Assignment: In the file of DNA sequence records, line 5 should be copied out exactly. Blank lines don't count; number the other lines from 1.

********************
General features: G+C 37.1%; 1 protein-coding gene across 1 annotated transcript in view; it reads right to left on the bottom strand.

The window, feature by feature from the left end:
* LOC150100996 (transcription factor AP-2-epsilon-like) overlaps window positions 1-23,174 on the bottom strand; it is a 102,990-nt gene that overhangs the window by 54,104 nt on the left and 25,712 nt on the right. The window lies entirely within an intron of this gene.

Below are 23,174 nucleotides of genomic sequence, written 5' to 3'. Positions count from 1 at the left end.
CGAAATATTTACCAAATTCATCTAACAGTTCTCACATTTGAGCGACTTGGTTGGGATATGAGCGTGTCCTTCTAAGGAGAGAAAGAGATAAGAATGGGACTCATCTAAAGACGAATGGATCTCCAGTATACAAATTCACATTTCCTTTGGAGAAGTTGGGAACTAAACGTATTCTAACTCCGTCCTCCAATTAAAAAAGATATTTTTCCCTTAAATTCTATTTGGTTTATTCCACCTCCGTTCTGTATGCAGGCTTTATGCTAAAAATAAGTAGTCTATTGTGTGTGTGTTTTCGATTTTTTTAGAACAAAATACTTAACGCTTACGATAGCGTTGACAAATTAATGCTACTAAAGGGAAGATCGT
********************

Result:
CGAAATATTTACCAAATTCATCTAACAGTTCTCACATTTGAGCGACTTGGTTGGGATATGAGCGTGTCCTTCTAAGGAGAGAAAGAGATAAGAATGGGACTCATCTAAAGACGAATGGATCTCCAGTATACAAATTCACATTTCCTTTGGAGAAGTTGGGAACTAAACGTATTCTAACTCCGTCCTCCAATTAAAAAAGATATTTTTCCCTTAAATTCTATTTGGTTTATTCCACCTCCGTTCTGTATGCAGGCTTTATGCTAAAAATAAGTAGTCTATTGTGTGTGTGTTTTCGATTTTTTTAGAACAAAATACTTAACGCTTACGATAGCGTTGACAAATTAATGCTACTAAAGGGAAGATCGT